What can you see? You sea the sea, and Tahiti and the Lagoon. The image below is just a thumbnail. Click to view/download the full version.
Pearl Farming is rampant around here. Back not like the white ones you get from countries like Japan.
First you get your oysters up from the depth of 6-10 meters, they're hung on buoys under the water in strings. look In them with a special tool. What they are looking for is a nice dark mother of pearl inside the oyster. The mother of pearl is what determines the final pearls colour.
At this point its time for one oyster in 30 to lay down its life. A nice coloured one gets levered open. The dark skin around the edge gets cut into 30 tiny pieces. Thirty more oysters are levered very slightly open, and a little sack at the bottom cut open, into it is inserted one of the tinny bits of the sacrificial oysters flesh and a ball made of the shell of a Mississippi clam. Why? I have no idea. I suspect its about production time. Pearls take (don't quite me on this) 18 months to 2 years to grow. If you were to put a grain of sand in there, you'd either get a very small pearl or have to wait a hell of a lot longer. The woman from the pearl farm glossed over this bit.
Pearl grows from the bit of the edge of the poor old oyster who cops it, and around the seed.
When you come to harvest the pearls, they come out in three types. Perfectly spherical pearls. Single symmetry pearls, either tear-drop or button shaped. And asymmetric pearls where there's no symmetry at all. These pearls are made into bead curtains, or thrown out. Dross.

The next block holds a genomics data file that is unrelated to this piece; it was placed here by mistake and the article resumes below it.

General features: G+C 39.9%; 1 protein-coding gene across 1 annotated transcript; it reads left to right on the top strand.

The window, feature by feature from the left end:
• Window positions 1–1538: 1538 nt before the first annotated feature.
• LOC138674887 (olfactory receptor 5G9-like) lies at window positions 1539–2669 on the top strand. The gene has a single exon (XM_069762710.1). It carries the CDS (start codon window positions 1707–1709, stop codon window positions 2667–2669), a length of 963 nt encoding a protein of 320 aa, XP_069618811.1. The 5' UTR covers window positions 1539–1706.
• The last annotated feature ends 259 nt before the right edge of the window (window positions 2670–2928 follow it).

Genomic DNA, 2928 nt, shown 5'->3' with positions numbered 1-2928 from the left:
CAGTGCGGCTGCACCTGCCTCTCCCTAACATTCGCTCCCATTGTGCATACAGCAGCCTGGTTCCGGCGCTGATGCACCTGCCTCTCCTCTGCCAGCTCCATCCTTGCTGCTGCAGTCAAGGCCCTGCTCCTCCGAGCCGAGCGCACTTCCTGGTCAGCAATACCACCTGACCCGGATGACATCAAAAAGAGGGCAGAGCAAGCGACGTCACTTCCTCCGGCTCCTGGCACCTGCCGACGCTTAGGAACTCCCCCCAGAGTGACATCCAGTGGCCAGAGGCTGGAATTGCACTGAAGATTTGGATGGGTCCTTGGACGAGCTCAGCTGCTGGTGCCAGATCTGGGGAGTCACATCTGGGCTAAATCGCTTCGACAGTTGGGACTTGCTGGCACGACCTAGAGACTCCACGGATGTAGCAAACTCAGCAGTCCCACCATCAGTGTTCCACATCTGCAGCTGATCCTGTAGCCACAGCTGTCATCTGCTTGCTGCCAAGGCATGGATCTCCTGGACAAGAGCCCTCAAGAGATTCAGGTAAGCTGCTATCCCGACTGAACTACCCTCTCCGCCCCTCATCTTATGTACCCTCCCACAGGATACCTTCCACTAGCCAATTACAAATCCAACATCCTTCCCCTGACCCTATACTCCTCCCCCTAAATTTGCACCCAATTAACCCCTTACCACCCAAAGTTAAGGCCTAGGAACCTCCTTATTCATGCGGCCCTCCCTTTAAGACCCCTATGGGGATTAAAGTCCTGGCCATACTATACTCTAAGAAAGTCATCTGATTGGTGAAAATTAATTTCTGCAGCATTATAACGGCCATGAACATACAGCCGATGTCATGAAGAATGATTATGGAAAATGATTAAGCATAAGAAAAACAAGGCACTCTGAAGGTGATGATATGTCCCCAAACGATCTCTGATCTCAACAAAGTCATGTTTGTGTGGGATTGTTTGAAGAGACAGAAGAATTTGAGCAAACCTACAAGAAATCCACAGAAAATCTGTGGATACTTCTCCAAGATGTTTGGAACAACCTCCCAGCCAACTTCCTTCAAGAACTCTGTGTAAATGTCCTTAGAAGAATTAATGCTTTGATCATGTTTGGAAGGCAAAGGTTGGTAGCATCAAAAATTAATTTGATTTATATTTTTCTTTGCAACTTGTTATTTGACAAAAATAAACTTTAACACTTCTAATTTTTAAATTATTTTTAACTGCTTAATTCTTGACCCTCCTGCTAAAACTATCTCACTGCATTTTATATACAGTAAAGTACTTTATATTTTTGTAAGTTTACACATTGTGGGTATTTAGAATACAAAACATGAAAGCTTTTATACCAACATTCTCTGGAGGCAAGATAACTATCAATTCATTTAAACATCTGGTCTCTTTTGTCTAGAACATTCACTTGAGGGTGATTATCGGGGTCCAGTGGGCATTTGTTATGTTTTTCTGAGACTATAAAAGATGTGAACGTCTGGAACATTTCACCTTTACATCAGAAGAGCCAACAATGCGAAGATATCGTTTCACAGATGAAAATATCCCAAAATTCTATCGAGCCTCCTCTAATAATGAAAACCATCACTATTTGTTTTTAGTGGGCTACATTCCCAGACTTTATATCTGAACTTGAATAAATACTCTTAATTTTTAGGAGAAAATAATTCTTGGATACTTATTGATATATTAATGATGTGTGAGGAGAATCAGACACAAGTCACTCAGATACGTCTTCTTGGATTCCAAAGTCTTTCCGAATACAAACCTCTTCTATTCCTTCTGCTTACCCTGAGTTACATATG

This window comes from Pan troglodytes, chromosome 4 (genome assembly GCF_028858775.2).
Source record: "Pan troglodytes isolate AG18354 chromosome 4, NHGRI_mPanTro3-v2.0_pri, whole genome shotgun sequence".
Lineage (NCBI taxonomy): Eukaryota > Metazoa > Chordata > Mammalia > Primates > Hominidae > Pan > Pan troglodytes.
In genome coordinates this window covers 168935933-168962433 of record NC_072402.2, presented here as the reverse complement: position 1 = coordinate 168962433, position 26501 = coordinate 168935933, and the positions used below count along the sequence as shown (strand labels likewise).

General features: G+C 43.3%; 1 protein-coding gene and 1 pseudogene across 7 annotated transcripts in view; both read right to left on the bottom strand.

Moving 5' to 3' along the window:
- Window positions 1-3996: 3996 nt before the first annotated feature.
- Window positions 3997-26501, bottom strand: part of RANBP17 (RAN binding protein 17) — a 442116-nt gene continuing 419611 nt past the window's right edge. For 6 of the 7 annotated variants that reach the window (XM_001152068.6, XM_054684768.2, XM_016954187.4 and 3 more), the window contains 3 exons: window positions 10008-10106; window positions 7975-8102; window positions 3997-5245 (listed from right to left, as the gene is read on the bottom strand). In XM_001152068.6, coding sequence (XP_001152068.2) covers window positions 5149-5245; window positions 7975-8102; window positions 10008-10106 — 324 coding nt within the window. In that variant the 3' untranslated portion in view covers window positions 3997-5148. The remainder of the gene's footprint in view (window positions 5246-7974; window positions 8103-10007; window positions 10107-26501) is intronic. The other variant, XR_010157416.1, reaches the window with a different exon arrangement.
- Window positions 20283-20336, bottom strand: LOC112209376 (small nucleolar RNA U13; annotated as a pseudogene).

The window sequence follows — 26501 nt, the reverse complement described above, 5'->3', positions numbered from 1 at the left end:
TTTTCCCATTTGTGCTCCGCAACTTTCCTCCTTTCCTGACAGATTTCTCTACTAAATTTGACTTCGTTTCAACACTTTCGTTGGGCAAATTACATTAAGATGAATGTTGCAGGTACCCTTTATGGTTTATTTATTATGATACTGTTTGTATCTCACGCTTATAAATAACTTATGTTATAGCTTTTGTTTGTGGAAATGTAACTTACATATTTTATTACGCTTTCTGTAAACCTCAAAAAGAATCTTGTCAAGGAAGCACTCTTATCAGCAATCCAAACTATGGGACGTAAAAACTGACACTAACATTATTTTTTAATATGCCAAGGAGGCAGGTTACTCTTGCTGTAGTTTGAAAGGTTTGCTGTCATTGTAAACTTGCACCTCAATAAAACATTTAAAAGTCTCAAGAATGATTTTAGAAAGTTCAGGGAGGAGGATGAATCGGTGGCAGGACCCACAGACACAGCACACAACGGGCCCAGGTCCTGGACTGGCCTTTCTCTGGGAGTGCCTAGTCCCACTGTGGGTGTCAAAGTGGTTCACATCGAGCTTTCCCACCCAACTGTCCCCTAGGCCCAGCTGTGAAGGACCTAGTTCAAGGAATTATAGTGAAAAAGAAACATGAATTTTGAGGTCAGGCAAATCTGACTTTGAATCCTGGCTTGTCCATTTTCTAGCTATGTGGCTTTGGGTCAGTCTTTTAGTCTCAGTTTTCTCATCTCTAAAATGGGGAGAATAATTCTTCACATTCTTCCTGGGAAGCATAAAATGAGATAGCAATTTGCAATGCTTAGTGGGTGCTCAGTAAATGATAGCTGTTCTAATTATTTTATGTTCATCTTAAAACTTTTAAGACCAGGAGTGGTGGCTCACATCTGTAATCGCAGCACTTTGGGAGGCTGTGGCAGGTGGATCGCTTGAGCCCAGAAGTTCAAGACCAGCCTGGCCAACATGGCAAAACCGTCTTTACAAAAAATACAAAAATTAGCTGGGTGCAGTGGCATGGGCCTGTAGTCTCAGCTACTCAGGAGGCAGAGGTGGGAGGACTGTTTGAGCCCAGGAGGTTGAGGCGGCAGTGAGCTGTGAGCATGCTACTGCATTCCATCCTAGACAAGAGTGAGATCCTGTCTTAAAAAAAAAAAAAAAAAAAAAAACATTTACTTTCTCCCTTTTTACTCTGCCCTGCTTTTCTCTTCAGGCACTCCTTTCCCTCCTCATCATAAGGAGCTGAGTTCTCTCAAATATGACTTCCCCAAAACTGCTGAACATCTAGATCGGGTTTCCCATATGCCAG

The crap pearls are bad news for the oyster, cos there just thrown out. No good. The other oysters that have produced good pearls are re-implanted and more pearls are grown.
You can get up to 6 pearls from a single oyster, but since some don't make it, others produce pearls that are crap, eaten by turtles etc there's quite a high failure rate. The larger pearls are rarer since they have to be made using the larger, therefore older oysters - the ones that make it to the fifth or sixth pearl.
The good pearls are graded, though colour varies, its not of great importance to the value. The ones around here vary from grey to black with shades of lustrous green and purply red.
What they're graded by are imperfections, dimples, lack of lustre etc. Grade a pearls have an imperfection covering less than 5%. Judicious use of drill and mounting and that disappears.